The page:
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Twice Exceptionality: What It Is and How To Help

As a child psychologist who performs neuropsychological and psychological testing, I frequently receive referrals regarding a child’s capabilities, and whether there are challenges that are impacting learning, such as AD/HD, learning disorders, autism and executive dysfunction. When a significant cognitive weakness is identified, it’s very clear to both parents and teachers as to why a child or adolescent is having difficulty completing particular tasks or succeeding at school. But what about the children who are highly gifted and continue to struggle academically, emotionally and behaviorally? We consider this underidentified and often misunderstood group of students as Twice Exceptional, or 2e.

Twice exceptionality means that a student has both immense ability and disability in different areas. However, given their significant strengths, 2e students can often mask the difficulties that they have into later years of education. For example, a student who is gifted with AD/HD may not demonstrate significant difficulties with executive functioning until middle and high school when the expectations are increased, with more shifting, transitions, need for organization, etc. Another example would be a 2e child with a learning disability that has difficulty decoding words but is able to use context clues and inferential reasoning to get by with average grades.

Conversely, the giftedness of a 2e student may go unidentified due to the severity of their disability. Children who are gifted already often present with overexcitabilities, quirks and other atypical features that elicit questions and frustration from peers and others in their environment. With comorbid AD/HD or Autism, these behaviors are intensified and can result in inappropriate supports at school and in therapy. If placed in a special education classroom, for example, these students may experience excessive frustration as a result of not being challenged, thereby increasing emotional and behavioral struggles, as well as decreasing self-esteem.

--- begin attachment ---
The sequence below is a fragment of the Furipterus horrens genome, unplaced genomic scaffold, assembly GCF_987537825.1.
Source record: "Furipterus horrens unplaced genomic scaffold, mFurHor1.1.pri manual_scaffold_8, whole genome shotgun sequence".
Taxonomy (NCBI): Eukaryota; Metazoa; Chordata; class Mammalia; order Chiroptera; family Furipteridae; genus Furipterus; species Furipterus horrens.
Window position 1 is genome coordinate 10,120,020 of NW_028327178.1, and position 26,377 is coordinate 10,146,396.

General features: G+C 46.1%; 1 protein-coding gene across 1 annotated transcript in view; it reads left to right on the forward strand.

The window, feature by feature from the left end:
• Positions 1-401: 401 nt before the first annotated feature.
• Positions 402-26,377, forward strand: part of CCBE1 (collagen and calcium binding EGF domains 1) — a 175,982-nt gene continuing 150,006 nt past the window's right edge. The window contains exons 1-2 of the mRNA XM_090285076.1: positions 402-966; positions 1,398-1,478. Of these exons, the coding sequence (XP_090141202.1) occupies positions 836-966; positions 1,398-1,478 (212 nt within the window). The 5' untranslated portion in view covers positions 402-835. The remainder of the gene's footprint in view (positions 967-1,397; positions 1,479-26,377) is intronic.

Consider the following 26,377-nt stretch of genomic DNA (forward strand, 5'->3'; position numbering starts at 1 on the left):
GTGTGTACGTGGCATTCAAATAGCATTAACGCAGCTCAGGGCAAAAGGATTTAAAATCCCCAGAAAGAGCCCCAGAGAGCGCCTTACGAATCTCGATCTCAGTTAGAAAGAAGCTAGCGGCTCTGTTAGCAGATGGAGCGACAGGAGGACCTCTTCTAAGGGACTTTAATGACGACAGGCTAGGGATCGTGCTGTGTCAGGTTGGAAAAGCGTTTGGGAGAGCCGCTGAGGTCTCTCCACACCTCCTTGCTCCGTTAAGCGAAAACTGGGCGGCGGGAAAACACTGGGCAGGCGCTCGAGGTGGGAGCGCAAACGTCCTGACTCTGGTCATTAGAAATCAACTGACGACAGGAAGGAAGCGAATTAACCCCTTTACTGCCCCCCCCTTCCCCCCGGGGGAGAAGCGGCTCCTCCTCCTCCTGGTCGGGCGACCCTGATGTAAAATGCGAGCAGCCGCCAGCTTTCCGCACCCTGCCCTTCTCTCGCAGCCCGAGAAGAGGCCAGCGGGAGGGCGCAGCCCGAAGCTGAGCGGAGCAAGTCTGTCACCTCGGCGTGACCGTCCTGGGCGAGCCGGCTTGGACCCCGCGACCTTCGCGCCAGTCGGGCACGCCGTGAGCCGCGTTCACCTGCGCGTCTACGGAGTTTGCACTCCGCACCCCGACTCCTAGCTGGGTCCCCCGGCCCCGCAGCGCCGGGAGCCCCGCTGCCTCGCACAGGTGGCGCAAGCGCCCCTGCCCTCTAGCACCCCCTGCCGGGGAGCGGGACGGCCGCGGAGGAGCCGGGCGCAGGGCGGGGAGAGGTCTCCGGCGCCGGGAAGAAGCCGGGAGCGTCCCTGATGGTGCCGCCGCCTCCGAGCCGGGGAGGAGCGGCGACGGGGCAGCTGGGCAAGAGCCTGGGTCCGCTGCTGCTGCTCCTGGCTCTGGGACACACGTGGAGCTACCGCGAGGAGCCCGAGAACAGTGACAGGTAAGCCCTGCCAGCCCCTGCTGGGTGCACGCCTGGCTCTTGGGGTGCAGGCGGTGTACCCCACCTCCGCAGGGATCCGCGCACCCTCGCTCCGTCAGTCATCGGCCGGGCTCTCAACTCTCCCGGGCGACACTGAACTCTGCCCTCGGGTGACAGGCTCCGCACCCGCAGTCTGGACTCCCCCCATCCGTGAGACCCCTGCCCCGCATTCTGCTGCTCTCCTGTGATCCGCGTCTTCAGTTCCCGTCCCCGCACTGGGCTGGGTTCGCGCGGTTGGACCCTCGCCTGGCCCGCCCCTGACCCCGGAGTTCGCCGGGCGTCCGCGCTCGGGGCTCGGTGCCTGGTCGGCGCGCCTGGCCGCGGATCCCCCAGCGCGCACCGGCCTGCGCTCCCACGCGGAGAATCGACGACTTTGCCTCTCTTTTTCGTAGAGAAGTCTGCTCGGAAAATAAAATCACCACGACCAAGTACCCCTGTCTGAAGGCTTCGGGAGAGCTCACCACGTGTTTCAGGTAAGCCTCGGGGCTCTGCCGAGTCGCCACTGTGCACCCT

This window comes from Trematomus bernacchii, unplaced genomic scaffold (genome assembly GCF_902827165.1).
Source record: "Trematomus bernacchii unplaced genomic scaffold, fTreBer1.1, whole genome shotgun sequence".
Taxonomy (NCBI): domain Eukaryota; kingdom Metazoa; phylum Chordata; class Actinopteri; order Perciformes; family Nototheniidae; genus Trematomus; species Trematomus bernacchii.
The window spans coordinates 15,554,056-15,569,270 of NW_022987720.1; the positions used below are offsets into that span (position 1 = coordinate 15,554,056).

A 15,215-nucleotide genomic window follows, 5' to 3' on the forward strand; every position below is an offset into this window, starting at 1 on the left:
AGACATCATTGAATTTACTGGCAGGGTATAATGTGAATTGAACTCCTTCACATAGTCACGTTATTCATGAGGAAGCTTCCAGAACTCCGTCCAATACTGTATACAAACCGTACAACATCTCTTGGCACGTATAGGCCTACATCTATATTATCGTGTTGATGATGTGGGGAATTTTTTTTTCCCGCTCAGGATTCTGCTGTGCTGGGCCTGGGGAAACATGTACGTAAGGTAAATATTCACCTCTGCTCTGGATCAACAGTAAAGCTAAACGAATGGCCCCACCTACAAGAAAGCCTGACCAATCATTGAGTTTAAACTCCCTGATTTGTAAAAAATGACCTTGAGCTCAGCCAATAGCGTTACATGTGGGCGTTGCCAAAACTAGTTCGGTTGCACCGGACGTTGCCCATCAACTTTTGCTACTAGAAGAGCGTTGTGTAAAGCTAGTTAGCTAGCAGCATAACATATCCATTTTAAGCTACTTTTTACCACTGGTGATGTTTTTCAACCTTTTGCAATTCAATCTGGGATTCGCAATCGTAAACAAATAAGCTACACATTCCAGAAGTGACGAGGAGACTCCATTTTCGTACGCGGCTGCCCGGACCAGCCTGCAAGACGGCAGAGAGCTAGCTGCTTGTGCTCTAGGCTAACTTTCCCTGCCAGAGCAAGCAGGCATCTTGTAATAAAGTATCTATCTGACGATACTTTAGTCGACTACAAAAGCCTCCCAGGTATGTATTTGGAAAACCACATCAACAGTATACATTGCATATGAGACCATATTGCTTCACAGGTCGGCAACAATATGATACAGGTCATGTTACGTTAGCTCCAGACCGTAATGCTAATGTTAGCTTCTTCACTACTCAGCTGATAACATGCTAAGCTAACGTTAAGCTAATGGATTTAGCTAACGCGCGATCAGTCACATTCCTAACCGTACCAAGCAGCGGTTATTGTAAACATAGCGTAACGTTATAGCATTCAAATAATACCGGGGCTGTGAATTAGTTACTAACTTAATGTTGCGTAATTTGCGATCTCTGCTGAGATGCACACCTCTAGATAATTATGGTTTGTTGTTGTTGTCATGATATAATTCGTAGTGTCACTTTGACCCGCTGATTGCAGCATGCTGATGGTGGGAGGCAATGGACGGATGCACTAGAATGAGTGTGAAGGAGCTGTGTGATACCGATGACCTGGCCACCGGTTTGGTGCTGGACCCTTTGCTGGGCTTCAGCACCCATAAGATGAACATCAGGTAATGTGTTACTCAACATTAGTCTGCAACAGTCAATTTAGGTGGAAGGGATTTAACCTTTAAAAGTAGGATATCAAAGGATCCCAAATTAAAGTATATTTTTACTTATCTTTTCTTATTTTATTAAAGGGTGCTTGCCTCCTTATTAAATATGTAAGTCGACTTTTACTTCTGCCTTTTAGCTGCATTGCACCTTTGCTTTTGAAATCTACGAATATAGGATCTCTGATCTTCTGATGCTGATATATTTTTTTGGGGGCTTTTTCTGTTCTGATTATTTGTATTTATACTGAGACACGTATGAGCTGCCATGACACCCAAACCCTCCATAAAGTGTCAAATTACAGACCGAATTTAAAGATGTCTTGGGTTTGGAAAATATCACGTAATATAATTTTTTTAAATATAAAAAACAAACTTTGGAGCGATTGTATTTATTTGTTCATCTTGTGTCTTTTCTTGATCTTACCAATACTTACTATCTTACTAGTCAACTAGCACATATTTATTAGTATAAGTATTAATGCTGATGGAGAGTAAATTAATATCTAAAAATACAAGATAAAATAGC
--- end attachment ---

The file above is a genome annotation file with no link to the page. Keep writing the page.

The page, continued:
To remedy the issue, it is important that parents, teachers and therapists be aware of the concept of twice exceptionality so that they can refer for an assessment. When a child performs exceptionally well in a few areas or all but one, it is recommended that the family pursue a neuropsychological evaluation. This enables greater understanding of the child’s strengths and weaknesses, and can inform how to best support the child both in and outside of the school. However, parents and schools are faced with yet another dilemma, which is how to best cultivate their strengths while remediating their weaknesses.

At present there is no definitive solution as to the best way to support this population, which necessitates individualized interventions. Experts recommend that parents first pursue Section 504 accommodations (if in the public school), or an Individualized Education Plan (IEP) if more intensive services are needed. If possible, some parents may choose to enroll their child in private schools, schools with smaller teacher-to-student ratios, or in settings that offer individualized curriculum. Outside of schools, it is recommended that parents provide enrichment opportunities for their children, such as through the Davidson Institute for Talent Enrichment or the Northwestern Center for Talent Development. Locally, the Texas Association for the Gifted and Talented provides a list of enrichment programming throughout the state.

Accessing support services can enable these students to meet their exceptional potential academically, behaviorally and emotionally. Research supports improvements in self-esteem and performance following identification and intervention. At Neurobehavioral Institute of Austin, we offer assessment, consultative and therapeutic resources to support twice exceptional individuals. Please visit our website or contact us at (512) 329-8222 or [email protected] to learn more about how we can support your child in establishing a comprehensive plan to meet their needs.